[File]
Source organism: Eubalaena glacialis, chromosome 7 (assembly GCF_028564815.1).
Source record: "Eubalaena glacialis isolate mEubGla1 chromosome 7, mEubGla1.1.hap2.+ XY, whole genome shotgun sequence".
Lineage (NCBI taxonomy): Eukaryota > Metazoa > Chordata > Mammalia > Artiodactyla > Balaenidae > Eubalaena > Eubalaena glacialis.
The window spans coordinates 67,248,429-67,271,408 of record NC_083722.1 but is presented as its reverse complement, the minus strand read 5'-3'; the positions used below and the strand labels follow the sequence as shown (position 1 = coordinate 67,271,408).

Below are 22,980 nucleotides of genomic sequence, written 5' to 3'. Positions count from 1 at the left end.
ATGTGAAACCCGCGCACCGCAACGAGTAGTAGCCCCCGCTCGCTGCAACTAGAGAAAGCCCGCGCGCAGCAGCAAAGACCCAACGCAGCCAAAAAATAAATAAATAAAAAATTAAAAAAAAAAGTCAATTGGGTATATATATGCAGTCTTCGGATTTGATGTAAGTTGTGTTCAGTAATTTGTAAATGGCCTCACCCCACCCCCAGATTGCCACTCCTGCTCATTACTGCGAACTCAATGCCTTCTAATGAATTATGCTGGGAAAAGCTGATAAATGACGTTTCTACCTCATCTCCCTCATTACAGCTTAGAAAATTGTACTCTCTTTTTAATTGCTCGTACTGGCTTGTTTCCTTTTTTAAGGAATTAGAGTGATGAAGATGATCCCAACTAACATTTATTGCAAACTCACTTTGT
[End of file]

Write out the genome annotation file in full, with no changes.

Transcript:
Source organism: Eubalaena glacialis, chromosome 7 (assembly GCF_028564815.1).
Source record: "Eubalaena glacialis isolate mEubGla1 chromosome 7, mEubGla1.1.hap2.+ XY, whole genome shotgun sequence".
Lineage (NCBI taxonomy): Eukaryota > Metazoa > Chordata > Mammalia > Artiodactyla > Balaenidae > Eubalaena > Eubalaena glacialis.
The window spans coordinates 67,248,429-67,271,408 of record NC_083722.1 but is presented as its reverse complement, the minus strand read 5'-3'; the positions used below and the strand labels follow the sequence as shown (position 1 = coordinate 67,271,408).

Below are 22,980 nucleotides of genomic sequence, written 5' to 3'. Positions count from 1 at the left end.
ATGTGAAACCCGCGCACCGCAACGAGTAGTAGCCCCCGCTCGCTGCAACTAGAGAAAGCCCGCGCGCAGCAGCAAAGACCCAACGCAGCCAAAAAATAAATAAATAAAAAATTAAAAAAAAAAGTCAATTGGGTATATATATGCAGTCTTCGGATTTGATGTAAGTTGTGTTCAGTAATTTGTAAATGGCCTCACCCCACCCCCAGATTGCCACTCCTGCTCATTACTGCGAACTCAATGCCTTCTAATGAATTATGCTGGGAAAAGCTGATAAATGACGTTTCTACCTCATCTCCCTCATTACAGCTTAGAAAATTGTACTCTCTTTTTAATTGCTCGTACTGGCTTGTTTCCTTTTTTAAGGAATTAGAGTGATGAAGATGATCCCAACTAACATTTATTGCAAACTCACTTTGT